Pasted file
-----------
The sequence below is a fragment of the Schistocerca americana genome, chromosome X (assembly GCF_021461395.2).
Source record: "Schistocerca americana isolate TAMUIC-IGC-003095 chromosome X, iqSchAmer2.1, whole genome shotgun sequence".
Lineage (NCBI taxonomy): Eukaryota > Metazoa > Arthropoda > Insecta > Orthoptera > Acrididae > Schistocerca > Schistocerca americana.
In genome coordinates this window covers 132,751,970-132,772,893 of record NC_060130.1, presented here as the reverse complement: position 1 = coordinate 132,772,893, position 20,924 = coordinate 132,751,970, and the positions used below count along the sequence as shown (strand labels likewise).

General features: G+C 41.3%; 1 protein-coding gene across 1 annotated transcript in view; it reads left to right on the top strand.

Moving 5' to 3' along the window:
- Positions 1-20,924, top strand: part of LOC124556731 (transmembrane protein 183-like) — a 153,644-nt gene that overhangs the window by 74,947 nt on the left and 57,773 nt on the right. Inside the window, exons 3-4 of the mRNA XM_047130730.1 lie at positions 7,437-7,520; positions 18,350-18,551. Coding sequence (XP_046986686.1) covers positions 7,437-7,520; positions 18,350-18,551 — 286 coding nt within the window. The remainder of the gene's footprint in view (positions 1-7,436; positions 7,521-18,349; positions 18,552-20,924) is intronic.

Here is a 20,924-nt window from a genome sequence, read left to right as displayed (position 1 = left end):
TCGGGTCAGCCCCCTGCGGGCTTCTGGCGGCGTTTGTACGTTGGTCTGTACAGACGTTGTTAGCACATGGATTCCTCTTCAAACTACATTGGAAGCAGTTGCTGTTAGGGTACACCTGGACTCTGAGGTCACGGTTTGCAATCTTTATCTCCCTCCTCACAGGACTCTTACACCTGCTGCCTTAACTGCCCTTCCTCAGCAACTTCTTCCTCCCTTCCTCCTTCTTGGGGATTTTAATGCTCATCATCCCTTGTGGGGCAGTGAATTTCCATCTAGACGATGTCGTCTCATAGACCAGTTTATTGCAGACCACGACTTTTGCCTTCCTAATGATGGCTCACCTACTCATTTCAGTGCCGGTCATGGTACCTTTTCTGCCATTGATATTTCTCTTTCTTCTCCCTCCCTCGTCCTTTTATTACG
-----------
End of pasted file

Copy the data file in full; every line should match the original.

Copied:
The sequence below is a fragment of the Schistocerca americana genome, chromosome X (assembly GCF_021461395.2).
Source record: "Schistocerca americana isolate TAMUIC-IGC-003095 chromosome X, iqSchAmer2.1, whole genome shotgun sequence".
Lineage (NCBI taxonomy): Eukaryota > Metazoa > Arthropoda > Insecta > Orthoptera > Acrididae > Schistocerca > Schistocerca americana.
In genome coordinates this window covers 132,751,970-132,772,893 of record NC_060130.1, presented here as the reverse complement: position 1 = coordinate 132,772,893, position 20,924 = coordinate 132,751,970, and the positions used below count along the sequence as shown (strand labels likewise).

General features: G+C 41.3%; 1 protein-coding gene across 1 annotated transcript in view; it reads left to right on the top strand.

Moving 5' to 3' along the window:
- Positions 1-20,924, top strand: part of LOC124556731 (transmembrane protein 183-like) — a 153,644-nt gene that overhangs the window by 74,947 nt on the left and 57,773 nt on the right. Inside the window, exons 3-4 of the mRNA XM_047130730.1 lie at positions 7,437-7,520; positions 18,350-18,551. Coding sequence (XP_046986686.1) covers positions 7,437-7,520; positions 18,350-18,551 — 286 coding nt within the window. The remainder of the gene's footprint in view (positions 1-7,436; positions 7,521-18,349; positions 18,552-20,924) is intronic.

Here is a 20,924-nt window from a genome sequence, read left to right as displayed (position 1 = left end):
TCGGGTCAGCCCCCTGCGGGCTTCTGGCGGCGTTTGTACGTTGGTCTGTACAGACGTTGTTAGCACATGGATTCCTCTTCAAACTACATTGGAAGCAGTTGCTGTTAGGGTACACCTGGACTCTGAGGTCACGGTTTGCAATCTTTATCTCCCTCCTCACAGGACTCTTACACCTGCTGCCTTAACTGCCCTTCCTCAGCAACTTCTTCCTCCCTTCCTCCTTCTTGGGGATTTTAATGCTCATCATCCCTTGTGGGGCAGTGAATTTCCATCTAGACGATGTCGTCTCATAGACCAGTTTATTGCAGACCACGACTTTTGCCTTCCTAATGATGGCTCACCTACTCATTTCAGTGCCGGTCATGGTACCTTTTCTGCCATTGATATTTCTCTTTCTTCTCCCTCCCTCGTCCTTTTATTACG